April 24, 2024
First of all, let's forget it's a 'classic' that we all 'must' read for the sake of reading a classic.

Second of all, let's have no inhuman high expectations from this book.

Third of all, it's enough to know that this has been written from the perspective of a six year old girl.

And that's how we should pick up this one and go for it like we are picking up a newly released book and seriously that's the way it should be for everyone I would like to say...like again!

I won't go into details regarding what the book is about.

*Why the 5 🌟 though:
The language is pretty simple and will stick with all kinds of reader till the end.
The flow is neat, clear and fast paced as a few characters are pretty mysterious and then there's some mystery element to the plot.
The characters are amazingly well-developed. Each and every character introduced has a clear role and has been given importance.
Subtle hints and sudden plot twists keep the pace rolling!
The character dynamics are the main highlights of this book.
Themes tackled are hugely impactful. It talks about race discrimination, child upbringing, justice, family and in general how one human should see another human as.
I cannot point out all the things I loved about this book at the moment but yes, this book is much, much more than the things I have mentioned above.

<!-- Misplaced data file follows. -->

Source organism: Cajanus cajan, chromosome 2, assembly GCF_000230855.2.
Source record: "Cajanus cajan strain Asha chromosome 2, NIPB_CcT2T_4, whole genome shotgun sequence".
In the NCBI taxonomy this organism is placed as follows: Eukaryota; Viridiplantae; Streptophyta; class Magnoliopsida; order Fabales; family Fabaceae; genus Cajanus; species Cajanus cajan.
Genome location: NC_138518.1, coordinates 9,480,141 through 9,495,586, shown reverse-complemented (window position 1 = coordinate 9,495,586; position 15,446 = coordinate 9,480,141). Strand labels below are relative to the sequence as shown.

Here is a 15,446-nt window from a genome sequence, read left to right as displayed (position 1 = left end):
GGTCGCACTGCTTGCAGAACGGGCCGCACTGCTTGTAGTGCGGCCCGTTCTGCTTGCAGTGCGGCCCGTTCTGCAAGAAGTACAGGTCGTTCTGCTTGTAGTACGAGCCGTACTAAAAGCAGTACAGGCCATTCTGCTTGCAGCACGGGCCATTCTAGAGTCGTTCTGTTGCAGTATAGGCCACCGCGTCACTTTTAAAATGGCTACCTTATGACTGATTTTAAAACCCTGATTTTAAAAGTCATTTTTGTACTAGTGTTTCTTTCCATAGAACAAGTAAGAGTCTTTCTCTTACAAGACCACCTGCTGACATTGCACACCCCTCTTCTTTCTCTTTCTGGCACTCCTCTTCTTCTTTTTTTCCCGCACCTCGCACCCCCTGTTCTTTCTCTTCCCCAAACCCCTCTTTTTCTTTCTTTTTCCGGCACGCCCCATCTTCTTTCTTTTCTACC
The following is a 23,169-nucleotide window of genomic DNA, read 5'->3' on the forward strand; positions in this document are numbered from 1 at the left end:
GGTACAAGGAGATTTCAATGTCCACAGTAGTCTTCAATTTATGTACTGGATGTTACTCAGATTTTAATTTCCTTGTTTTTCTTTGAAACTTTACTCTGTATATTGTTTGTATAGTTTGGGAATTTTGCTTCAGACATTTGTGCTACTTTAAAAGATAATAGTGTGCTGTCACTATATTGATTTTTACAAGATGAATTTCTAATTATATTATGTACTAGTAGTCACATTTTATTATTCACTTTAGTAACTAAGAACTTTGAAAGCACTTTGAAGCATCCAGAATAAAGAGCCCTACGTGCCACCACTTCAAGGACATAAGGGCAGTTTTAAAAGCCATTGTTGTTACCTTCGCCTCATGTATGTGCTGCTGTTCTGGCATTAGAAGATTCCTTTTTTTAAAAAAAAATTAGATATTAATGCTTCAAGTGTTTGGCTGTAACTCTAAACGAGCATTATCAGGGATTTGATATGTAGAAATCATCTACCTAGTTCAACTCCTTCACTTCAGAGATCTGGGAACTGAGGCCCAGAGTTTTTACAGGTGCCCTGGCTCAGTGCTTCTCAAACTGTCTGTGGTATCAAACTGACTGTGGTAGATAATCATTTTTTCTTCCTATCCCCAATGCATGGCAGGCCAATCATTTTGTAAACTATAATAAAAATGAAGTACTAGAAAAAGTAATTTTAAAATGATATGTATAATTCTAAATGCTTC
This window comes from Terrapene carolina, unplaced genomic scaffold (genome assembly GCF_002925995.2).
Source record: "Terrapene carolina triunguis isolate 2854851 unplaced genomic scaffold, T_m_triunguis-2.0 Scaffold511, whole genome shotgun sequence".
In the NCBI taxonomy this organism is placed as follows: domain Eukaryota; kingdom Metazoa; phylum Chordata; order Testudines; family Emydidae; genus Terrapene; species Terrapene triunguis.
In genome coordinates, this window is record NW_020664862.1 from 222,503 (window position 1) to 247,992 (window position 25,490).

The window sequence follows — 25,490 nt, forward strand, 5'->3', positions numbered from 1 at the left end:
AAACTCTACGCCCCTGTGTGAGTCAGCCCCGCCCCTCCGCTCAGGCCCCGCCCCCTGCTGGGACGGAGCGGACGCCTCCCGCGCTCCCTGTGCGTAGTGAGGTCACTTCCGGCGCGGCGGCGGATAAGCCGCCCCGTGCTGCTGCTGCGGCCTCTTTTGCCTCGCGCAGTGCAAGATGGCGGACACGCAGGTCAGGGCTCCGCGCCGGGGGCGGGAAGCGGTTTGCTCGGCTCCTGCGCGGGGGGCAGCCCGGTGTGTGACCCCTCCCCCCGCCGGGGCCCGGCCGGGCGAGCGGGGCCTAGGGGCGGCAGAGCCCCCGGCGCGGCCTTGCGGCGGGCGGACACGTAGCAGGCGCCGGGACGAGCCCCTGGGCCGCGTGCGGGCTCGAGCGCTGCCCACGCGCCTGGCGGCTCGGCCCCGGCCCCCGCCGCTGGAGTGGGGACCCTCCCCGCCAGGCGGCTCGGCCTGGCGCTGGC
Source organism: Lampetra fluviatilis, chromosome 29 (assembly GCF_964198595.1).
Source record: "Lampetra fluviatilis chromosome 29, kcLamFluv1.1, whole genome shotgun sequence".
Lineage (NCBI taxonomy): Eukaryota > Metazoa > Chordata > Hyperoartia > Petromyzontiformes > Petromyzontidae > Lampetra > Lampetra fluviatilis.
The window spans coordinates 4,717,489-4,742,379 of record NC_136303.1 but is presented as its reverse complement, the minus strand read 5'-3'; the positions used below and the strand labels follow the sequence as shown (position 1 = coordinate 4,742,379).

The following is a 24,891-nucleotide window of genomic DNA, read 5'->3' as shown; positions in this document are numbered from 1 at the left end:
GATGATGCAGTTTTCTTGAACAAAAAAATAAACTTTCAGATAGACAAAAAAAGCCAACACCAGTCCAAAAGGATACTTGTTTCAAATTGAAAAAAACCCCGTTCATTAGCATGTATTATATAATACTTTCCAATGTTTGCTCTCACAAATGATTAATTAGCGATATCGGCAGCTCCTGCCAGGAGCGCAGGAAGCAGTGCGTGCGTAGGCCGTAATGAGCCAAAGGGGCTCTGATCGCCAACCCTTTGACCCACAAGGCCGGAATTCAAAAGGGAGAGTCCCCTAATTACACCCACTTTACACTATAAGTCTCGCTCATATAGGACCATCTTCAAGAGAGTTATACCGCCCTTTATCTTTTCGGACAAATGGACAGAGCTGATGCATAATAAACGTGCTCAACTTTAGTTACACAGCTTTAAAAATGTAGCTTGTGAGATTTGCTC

The warmth in the story narration is something I did not expect at all. I am genuinely surprised still.

Atticus will remain as one of my most loved, unforgettable characters. His character is so wholesome and someone to look up to.

The different emotions in between the lines are deep and I just couldn't ignore them. The humour is just incomparable. And yes, I gasped a lot in between regarding the unexpected turns in the story sequence.

The bond between the siblings, the kids and their father, the friendship and the neighborhood, kinship relationship have been so well depicted. And yes, the court room scenes are just dealt with amazingly. I would say almost perfectly but yes, even though the lines have been perfect and great, I somehow felt that a real courtroom would never have perfect dialogues like that. And not everyone would just nod their heads even though everything spoken was right.

Some scenes broke my heart. Some scenes made me really helpless. Some scenes made me want to save some of the characters so bad that I had to hold the book for minutes before continuing on.

The ending was perfect. There's closure. There's victory.

My reader soul has found another of its missing pieces!
July 23, 2020
Even in the evil times when John Crow ruled the South and the Blacks were scarcely more free than in times of slavery and were allowed no civic power nor respect from their erswhile masters who were White, good men did their best.